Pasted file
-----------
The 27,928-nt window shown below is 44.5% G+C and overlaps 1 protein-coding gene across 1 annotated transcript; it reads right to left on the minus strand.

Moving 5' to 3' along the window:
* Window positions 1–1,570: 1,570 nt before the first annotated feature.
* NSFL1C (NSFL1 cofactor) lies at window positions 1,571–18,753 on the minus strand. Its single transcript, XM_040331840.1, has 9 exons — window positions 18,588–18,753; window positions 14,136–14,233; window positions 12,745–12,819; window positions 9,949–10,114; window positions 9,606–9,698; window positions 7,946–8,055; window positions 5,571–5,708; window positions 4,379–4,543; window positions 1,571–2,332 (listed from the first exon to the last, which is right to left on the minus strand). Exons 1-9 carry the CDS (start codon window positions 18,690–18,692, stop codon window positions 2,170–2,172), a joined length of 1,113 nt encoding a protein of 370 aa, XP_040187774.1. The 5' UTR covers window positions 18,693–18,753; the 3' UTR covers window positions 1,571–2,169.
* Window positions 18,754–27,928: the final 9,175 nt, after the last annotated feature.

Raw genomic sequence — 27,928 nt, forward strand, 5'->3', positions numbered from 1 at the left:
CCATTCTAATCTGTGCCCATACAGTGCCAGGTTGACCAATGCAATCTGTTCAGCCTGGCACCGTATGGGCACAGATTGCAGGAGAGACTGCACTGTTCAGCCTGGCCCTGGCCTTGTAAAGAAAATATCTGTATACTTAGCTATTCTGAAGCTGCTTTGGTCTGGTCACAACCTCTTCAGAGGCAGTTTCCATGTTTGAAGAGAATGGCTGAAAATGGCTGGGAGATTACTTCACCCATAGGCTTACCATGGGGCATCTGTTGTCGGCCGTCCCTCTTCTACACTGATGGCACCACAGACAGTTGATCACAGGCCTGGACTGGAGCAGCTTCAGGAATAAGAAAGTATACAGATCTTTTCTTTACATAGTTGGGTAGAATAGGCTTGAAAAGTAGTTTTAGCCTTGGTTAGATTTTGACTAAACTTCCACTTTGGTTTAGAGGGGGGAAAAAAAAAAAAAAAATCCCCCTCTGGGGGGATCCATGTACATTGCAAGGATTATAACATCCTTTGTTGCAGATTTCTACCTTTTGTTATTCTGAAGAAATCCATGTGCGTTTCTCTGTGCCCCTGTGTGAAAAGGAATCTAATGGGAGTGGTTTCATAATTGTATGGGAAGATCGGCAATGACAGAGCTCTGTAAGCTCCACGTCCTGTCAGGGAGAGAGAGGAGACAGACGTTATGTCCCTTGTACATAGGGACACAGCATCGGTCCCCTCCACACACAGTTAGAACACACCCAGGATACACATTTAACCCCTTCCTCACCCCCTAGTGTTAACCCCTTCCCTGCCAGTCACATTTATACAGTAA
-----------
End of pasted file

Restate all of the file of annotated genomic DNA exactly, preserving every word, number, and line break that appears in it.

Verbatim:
The 27,928-nt window shown below is 44.5% G+C and overlaps 1 protein-coding gene across 1 annotated transcript; it reads right to left on the minus strand.

Moving 5' to 3' along the window:
* Window positions 1–1,570: 1,570 nt before the first annotated feature.
* NSFL1C (NSFL1 cofactor) lies at window positions 1,571–18,753 on the minus strand. Its single transcript, XM_040331840.1, has 9 exons — window positions 18,588–18,753; window positions 14,136–14,233; window positions 12,745–12,819; window positions 9,949–10,114; window positions 9,606–9,698; window positions 7,946–8,055; window positions 5,571–5,708; window positions 4,379–4,543; window positions 1,571–2,332 (listed from the first exon to the last, which is right to left on the minus strand). Exons 1-9 carry the CDS (start codon window positions 18,690–18,692, stop codon window positions 2,170–2,172), a joined length of 1,113 nt encoding a protein of 370 aa, XP_040187774.1. The 5' UTR covers window positions 18,693–18,753; the 3' UTR covers window positions 1,571–2,169.
* Window positions 18,754–27,928: the final 9,175 nt, after the last annotated feature.

Raw genomic sequence — 27,928 nt, forward strand, 5'->3', positions numbered from 1 at the left:
CCATTCTAATCTGTGCCCATACAGTGCCAGGTTGACCAATGCAATCTGTTCAGCCTGGCACCGTATGGGCACAGATTGCAGGAGAGACTGCACTGTTCAGCCTGGCCCTGGCCTTGTAAAGAAAATATCTGTATACTTAGCTATTCTGAAGCTGCTTTGGTCTGGTCACAACCTCTTCAGAGGCAGTTTCCATGTTTGAAGAGAATGGCTGAAAATGGCTGGGAGATTACTTCACCCATAGGCTTACCATGGGGCATCTGTTGTCGGCCGTCCCTCTTCTACACTGATGGCACCACAGACAGTTGATCACAGGCCTGGACTGGAGCAGCTTCAGGAATAAGAAAGTATACAGATCTTTTCTTTACATAGTTGGGTAGAATAGGCTTGAAAAGTAGTTTTAGCCTTGGTTAGATTTTGACTAAACTTCCACTTTGGTTTAGAGGGGGGAAAAAAAAAAAAAAAATCCCCCTCTGGGGGGATCCATGTACATTGCAAGGATTATAACATCCTTTGTTGCAGATTTCTACCTTTTGTTATTCTGAAGAAATCCATGTGCGTTTCTCTGTGCCCCTGTGTGAAAAGGAATCTAATGGGAGTGGTTTCATAATTGTATGGGAAGATCGGCAATGACAGAGCTCTGTAAGCTCCACGTCCTGTCAGGGAGAGAGAGGAGACAGACGTTATGTCCCTTGTACATAGGGACACAGCATCGGTCCCCTCCACACACAGTTAGAACACACCCAGGATACACATTTAACCCCTTCCTCACCCCCTAGTGTTAACCCCTTCCCTGCCAGTCACATTTATACAGTAA